November 6, 2014 -- Research by scientists from the University of California, Los Angeles (UCLA) School of Dentistry could lead to a simple saliva test capable of diagnosing the early stages of oral cancer and diabetes, and perhaps neurological disorders and autoimmune diseases. Their findings are outlined in Clinical Chemistry (October 29, 2014).
The study, which is the most comprehensive analysis ever conducted of RNA molecules in human saliva, will also be published in the journal's January 2015 special issue, "Molecular Diagnostics: A Revolution in Progress."
Using state-of-the-science genomics and bioinformatics, the researchers analyzed 165 million genetic sequences and found that saliva contains many of the same disease-revealing molecules that are contained in blood.
"If we can define the boundaries of molecular targets in saliva, then we can ask what the constituents in saliva are that can mark someone who has prediabetes or the early stages of oral cancer or pancreatic cancer -- and we can utilize this knowledge for personalized medicine," said senior study author David Wong, DMD, DMSc, in a statement. Dr. Wong is an associate dean of research and a professor of oral biology at the UCLA School of Dentistry and UCLA's Felix and Mildred Yip Endowed Professor in Dentistry.
The test also holds promise for diagnosing type 2 diabetes, gastric cancer, and other diseases, he said.
"If you don't look in saliva, you may miss important indicators of disease," Dr. Wong said. "There seems to be treasure in saliva, which will surprise people."
RNA, whose function as a cellular messenger that makes proteins and carries the instructions of DNA to other parts of a cell is well-established, is now understood to perform sophisticated chemical reactions and may also perform a number of other functions, at least some of which are unknown.
Dr. Wong's research has focused on identifying biomarkers in saliva. His laboratory discovered that some of the same RNA that is inside human cells is also present in saliva and can be used to detect diseases -- a surprising finding, he said, because enzymes in saliva can degrade RNA, making the mouth "a hostile environment."
While it was traditionally thought that RNA may only have a linear form, recent research identified a circular form of RNA. The UCLA scientists have identified more than 400 circular RNA in human saliva, including 327 forms of RNA that were previously undiscovered. The function of this circular RNA in saliva is not yet understood. The researchers noted that it does serve as a sponge for tiny microRNAs, which bind to it.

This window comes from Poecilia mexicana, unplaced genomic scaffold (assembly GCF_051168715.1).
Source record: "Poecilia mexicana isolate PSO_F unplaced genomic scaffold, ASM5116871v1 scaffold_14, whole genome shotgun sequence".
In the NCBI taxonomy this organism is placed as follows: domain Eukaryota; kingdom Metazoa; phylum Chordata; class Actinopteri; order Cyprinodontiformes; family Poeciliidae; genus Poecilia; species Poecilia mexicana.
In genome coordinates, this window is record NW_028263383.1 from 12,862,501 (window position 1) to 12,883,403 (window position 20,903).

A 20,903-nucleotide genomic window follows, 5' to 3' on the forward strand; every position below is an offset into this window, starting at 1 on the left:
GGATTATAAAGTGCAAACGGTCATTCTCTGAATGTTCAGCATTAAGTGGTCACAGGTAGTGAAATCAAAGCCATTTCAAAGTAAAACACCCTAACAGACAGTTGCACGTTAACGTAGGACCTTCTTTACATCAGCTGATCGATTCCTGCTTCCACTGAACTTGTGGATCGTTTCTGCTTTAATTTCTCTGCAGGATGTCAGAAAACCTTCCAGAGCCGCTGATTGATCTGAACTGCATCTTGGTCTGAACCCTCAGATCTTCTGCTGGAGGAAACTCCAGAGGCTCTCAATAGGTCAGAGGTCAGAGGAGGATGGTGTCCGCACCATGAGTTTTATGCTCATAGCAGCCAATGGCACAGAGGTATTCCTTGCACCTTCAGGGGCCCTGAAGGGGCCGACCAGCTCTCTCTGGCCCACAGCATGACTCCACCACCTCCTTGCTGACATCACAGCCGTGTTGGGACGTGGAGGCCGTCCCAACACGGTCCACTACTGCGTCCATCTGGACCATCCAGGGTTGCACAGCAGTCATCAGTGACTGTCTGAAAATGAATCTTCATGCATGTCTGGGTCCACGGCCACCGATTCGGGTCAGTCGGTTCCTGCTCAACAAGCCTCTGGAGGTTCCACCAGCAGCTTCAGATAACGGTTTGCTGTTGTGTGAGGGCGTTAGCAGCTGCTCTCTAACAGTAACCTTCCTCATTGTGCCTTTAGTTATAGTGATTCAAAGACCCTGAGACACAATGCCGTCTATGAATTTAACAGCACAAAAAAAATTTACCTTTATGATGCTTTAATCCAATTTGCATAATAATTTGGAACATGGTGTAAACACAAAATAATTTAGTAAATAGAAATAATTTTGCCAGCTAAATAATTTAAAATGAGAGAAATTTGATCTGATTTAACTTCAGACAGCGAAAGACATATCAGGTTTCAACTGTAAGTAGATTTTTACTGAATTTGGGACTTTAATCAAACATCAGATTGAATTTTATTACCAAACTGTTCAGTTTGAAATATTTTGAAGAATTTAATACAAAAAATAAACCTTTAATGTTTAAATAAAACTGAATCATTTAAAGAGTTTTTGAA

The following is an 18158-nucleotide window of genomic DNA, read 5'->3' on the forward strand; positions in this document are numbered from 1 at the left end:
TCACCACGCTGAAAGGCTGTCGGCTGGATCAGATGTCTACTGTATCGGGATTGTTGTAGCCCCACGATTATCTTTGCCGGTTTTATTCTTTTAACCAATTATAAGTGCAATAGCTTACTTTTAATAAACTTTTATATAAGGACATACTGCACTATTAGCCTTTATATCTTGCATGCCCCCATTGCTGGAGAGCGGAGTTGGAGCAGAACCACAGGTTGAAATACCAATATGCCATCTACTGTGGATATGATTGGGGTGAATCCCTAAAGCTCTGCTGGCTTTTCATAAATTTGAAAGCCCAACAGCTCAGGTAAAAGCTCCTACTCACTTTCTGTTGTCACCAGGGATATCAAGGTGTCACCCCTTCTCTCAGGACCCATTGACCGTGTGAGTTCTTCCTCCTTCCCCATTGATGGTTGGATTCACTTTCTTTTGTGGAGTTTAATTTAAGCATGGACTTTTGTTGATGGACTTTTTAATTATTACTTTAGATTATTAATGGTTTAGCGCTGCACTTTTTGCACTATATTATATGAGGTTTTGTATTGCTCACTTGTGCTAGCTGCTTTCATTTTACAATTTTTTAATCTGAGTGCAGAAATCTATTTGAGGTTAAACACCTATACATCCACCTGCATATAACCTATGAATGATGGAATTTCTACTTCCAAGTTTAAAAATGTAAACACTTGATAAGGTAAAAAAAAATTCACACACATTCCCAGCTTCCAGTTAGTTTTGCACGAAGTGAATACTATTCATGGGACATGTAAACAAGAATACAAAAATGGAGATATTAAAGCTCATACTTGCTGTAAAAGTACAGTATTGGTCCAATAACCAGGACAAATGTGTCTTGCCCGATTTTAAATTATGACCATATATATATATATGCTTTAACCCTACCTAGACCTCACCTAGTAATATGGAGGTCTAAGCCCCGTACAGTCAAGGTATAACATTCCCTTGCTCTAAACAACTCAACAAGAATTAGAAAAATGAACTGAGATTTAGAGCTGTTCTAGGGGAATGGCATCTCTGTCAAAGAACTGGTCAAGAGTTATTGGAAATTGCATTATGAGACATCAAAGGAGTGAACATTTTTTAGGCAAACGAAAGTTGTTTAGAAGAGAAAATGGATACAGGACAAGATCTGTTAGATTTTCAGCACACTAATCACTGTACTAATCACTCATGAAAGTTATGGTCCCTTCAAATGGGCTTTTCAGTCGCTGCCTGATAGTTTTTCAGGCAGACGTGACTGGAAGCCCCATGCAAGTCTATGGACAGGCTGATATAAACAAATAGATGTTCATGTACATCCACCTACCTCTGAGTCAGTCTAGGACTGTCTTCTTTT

"Circular RNAs in saliva may be protecting other RNAs," said Xinshu "Grace" Xiao, PhD, a UCLA associate professor of integrative biology and physiology. Circular RNAs in saliva likely protect microRNAs from being degraded, she said.
MicroRNAs play important roles in many cell types and have been implicated in cancers and other diseases, Xiao said. Once considered to be little more than molecular noise, one microRNA can regulate hundreds of genes.
In the study, the authors compared microRNA levels in saliva to those in the blood and other body fluids. They discovered that the levels of microRNA in blood and saliva are very similar -- meaning that a saliva sample would be a good measure of microRNAs in the body.
Piwi-interacting RNAs, or piRNAs, also were found in saliva. These are a class of small RNAs produced by stem cells, skin cells, and germ cells. Very few piRNAs are in blood and most other body fluids, but Xiao's analysis showed that piRNAs are abundant in saliva. Although their function is not yet known, they may protect the body from viral infection, Xiao said.
Another class of RNA is noncoding RNA, which does not translate genetic code from DNA to make proteins.
"Saliva carries with it noncoding RNAs, microRNAs, piRNAs, and circRNAs that are biomarkers for disease and health monitoring," Dr. Wong said. "Had we not done this collaboration, we would never know that noncoding RNAs, microRNAs, piRNAs, and circRNAs exist in saliva."
The authors speculated that dentists might be able to take saliva samples to analyze for a variety of diseases soon. The research could lead to a new category of self-diagnostic devices, according to Dr. Wong.
"This could indicate that wearable gear that informs you whether you have a disease -- even before you have any symptoms -- is almost here," he said.
The research was supported by the National Institute of Health's National Center for Advancing Translational Sciences.